Rancher Sisters seeks to start a honey-based winery; watchdog group appeals Deschutes County approval

(Update: added video, comments from Lazy Z Ranch owner, CO Landwatch)

The County Hearing Officer must take testimonial wednesday evening

SISTERS, Ore. (KTVZ) — Lazy Z Ranch in Sisters may soon be serving people its homemade wine.

However, as owner John Herman explains, wine is not made from grapes, but from bees.

“At this place, you’ll feel like you’re at any winery you’ve been to, really — just in a more funky, classic ranch setting,” Herman said Wednesday. “Instead of vineyards, we have pollinator habitats. We have what we call regenerative bee pastures.

Herman said that mead ferments sugar in flowers, the same way wine does with grapes and beer and whiskey with grain.

But he said regenerative pastures that make mead use less water, turn over less land, integrate livestock and support native plant life better than other alcohol fermentation farms.

“Mead is by far the most sustainable alcoholic drink on the planet, and it’s not close,” Herman said. “Mead thrives. Mead can only be produced in a system of abundance, from a healthy system, and it is the celebration of that healthy system that we want to bring here to this ranch.

He wants to open a mead shop off Highway 20, with indoor and outdoor tasting rooms, a farm shop, wine sales, a food cart lot, and occasional concerts or events.

“It’s an extension of who we are and who we want to be as people,” Herman said.

The mead was approved by Deschutes County planners, but Central Oregon Land Watch appealed it.

Herman thinks the call is just a misunderstanding.

“One challenge that mead makers have around the world is that people don’t really know what mead is. It’s an ancient form of wine and it hadn’t really had much popularity for a few centuries,” Herman said.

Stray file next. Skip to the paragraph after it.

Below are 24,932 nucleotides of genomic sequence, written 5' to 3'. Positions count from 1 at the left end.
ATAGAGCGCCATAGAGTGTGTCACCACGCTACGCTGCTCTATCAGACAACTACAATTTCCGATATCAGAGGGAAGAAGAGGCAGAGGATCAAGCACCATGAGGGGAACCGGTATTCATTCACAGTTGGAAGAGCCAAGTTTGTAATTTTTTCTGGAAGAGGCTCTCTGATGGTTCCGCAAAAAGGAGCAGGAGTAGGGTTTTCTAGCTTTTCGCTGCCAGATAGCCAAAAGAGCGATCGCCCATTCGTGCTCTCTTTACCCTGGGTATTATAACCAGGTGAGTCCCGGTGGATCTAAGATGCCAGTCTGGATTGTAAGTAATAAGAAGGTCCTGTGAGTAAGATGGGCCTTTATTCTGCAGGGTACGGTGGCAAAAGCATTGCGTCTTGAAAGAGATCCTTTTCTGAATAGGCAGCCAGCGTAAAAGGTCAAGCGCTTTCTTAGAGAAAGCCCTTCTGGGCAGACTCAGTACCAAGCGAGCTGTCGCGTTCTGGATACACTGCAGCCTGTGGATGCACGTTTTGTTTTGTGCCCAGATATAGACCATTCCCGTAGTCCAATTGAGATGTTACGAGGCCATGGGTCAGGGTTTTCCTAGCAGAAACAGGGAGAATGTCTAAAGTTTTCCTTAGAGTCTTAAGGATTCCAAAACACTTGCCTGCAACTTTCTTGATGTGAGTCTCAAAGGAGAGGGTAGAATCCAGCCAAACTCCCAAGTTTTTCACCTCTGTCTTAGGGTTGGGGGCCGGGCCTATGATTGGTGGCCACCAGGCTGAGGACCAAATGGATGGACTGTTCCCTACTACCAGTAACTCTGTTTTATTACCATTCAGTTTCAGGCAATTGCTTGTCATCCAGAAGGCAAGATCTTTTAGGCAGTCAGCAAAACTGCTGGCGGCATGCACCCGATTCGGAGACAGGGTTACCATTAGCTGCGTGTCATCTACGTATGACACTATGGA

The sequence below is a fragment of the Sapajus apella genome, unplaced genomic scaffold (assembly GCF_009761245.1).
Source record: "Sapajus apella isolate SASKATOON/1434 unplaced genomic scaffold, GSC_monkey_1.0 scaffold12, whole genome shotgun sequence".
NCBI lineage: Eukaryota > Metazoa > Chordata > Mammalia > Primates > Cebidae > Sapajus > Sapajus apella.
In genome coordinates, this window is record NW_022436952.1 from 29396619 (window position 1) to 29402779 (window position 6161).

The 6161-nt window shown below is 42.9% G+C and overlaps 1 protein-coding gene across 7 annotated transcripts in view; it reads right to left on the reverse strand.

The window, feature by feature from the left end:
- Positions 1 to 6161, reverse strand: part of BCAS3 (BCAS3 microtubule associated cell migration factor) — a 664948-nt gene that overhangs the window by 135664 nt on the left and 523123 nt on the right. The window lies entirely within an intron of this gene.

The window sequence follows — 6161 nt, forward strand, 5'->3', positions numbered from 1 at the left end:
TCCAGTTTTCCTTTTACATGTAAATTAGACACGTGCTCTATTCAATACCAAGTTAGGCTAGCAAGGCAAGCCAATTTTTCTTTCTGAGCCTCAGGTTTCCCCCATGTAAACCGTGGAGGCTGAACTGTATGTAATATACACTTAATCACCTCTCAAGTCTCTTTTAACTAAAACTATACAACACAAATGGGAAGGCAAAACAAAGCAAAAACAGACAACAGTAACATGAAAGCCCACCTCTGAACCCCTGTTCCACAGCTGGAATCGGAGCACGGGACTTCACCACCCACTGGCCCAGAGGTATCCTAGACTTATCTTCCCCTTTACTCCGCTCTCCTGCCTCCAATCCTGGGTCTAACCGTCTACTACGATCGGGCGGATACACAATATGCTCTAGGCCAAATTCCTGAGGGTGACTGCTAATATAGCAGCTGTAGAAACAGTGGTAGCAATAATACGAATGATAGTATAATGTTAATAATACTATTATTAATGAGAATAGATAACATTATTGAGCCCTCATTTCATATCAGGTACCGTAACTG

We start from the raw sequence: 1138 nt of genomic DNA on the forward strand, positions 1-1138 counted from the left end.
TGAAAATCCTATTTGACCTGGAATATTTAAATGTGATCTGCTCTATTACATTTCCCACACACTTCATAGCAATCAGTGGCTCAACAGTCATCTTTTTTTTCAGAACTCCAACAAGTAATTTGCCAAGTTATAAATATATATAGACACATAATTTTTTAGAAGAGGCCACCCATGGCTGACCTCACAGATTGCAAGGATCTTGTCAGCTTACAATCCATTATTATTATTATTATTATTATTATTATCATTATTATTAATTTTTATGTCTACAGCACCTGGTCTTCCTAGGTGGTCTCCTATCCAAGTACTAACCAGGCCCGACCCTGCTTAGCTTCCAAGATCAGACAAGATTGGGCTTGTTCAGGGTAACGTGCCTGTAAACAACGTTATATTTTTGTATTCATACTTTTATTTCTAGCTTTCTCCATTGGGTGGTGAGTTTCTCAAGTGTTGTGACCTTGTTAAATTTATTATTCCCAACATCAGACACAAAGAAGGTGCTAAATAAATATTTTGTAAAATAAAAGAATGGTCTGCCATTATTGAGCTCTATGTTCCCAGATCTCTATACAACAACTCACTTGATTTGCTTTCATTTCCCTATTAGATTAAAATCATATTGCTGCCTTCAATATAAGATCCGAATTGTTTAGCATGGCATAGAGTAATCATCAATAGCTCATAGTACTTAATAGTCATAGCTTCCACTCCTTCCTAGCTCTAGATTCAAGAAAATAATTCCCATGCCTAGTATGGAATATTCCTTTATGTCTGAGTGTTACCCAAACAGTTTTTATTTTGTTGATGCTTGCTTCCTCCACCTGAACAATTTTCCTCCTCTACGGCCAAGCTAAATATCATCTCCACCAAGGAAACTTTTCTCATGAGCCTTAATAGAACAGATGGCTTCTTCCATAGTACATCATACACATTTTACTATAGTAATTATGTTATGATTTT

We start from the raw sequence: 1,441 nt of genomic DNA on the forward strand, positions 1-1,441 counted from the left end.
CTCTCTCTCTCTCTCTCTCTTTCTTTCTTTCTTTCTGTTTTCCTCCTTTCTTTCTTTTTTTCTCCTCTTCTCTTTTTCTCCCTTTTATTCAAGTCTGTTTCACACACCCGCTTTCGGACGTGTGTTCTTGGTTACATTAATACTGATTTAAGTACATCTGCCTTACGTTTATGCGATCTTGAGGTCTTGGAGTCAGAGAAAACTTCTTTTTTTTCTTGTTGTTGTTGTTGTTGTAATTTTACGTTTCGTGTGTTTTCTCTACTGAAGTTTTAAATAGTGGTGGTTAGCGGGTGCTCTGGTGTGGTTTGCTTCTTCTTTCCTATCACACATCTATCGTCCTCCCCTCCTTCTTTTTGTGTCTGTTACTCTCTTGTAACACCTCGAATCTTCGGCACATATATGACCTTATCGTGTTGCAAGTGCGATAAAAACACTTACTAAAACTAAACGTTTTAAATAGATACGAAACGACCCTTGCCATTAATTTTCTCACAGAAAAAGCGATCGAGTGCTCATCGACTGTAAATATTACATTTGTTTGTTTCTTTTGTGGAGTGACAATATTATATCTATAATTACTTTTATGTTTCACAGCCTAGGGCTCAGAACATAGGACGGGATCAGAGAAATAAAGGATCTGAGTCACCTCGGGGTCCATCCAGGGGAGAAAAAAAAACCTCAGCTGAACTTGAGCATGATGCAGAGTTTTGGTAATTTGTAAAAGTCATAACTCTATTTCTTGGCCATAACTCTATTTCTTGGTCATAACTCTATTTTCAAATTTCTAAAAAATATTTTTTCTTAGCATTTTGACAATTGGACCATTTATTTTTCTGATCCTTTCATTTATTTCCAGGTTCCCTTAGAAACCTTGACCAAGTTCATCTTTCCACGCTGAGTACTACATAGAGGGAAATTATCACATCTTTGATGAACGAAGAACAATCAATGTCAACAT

Central Oregon Landwatch attorney Rory Isbell told Newschannel 21 in a statement.

“Central Oregon LandWatch is committed to preserving our region’s farmland and supporting its agricultural economy. In Deschutes County, opening up our remaining farmland to commercial uses may ultimately harm agricultural economies by driving up the cost of land and inducing speculation in the market, which is what Oregon’s land use system was designed to prevent.In this particular case, we have some concerns about the decision of the Deschutes County to approve primarily commercial uses on agricultural land.

In January, Kristy Sabo, Environmental Planner and Lawyer at LandWatch, raised some questions: “We are initially concerned that the application for conditional use of a mead in conjunction with agricultural use may not meet all applicable criteria / that the burden of proof is not met for all criteria.”

In its notice of appeal, LandWatch says the county approval “misinterprets and applies applicable law” and that “there is no legal basis to conclude that a mead is a permitted use in the EFU area.” (exclusive agricultural use).

Concerns have also been raised about the traffic that could be generated from the nearly 84-acre property, located between highways 20 and 126.

Links to the land use documents and notice of appeal, as well as a Zoom live stream of Wednesday’s hearing at 6 p.m., can be found on the agenda of hearings officers.

Herman believes his mead would create healthier soils, retain water, support pollinators and provide education on a sustainable form of alcohol creation.

“We wanted to see if there was a chance to do a type of farming business that models leaving things better than we find them, in all aspects,” Herman said. “Whether in the field, in the production space, or in the tasting room, in how we interact with our neighbors and tell them the story of regenerative agriculture in central Oregon.”

Herman said he has received letters of support from the High Desert Food and Farm Alliance, the American Mead Makers Association, the OSU Bee Project and other local and national groups.

Elisha A. Tilghman